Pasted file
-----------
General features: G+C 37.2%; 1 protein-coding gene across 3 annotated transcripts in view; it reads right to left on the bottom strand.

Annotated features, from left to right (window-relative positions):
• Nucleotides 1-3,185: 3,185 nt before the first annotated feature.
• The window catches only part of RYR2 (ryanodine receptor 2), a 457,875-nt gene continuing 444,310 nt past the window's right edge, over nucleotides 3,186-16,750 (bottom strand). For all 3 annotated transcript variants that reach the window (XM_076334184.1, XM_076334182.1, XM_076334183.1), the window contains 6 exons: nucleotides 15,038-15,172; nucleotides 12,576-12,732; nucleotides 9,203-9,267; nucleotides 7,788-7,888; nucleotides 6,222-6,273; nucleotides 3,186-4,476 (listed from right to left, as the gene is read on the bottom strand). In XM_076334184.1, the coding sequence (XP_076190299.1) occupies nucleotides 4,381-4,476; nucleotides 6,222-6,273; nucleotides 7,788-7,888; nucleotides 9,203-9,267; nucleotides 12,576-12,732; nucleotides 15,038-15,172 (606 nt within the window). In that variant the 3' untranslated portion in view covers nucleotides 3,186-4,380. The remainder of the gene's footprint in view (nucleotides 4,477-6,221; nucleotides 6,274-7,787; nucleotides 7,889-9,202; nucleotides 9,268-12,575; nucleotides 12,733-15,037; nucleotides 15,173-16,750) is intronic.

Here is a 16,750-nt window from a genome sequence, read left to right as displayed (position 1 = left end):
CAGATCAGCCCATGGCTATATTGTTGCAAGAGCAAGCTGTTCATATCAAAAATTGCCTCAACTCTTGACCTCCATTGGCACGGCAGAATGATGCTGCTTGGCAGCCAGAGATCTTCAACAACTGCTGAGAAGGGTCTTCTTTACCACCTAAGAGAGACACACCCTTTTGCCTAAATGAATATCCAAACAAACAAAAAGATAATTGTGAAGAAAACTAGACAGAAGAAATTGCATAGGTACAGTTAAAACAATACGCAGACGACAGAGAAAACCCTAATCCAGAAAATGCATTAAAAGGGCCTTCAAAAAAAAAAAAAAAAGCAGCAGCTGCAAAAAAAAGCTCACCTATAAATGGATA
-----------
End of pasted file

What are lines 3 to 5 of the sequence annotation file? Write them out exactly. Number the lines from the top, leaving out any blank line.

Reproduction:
• Nucleotides 1-3,185: 3,185 nt before the first annotated feature.
• The window catches only part of RYR2 (ryanodine receptor 2), a 457,875-nt gene continuing 444,310 nt past the window's right edge, over nucleotides 3,186-16,750 (bottom strand). For all 3 annotated transcript variants that reach the window (XM_076334184.1, XM_076334182.1, XM_076334183.1), the window contains 6 exons: nucleotides 15,038-15,172; nucleotides 12,576-12,732; nucleotides 9,203-9,267; nucleotides 7,788-7,888; nucleotides 6,222-6,273; nucleotides 3,186-4,476 (listed from right to left, as the gene is read on the bottom strand). In XM_076334184.1, the coding sequence (XP_076190299.1) occupies nucleotides 4,381-4,476; nucleotides 6,222-6,273; nucleotides 7,788-7,888; nucleotides 9,203-9,267; nucleotides 12,576-12,732; nucleotides 15,038-15,172 (606 nt within the window). In that variant the 3' untranslated portion in view covers nucleotides 3,186-4,380. The remainder of the gene's footprint in view (nucleotides 4,477-6,221; nucleotides 6,274-7,787; nucleotides 7,889-9,202; nucleotides 9,268-12,575; nucleotides 12,733-15,037; nucleotides 15,173-16,750) is intronic.

Here is a 16,750-nt window from a genome sequence, read left to right as displayed (position 1 = left end):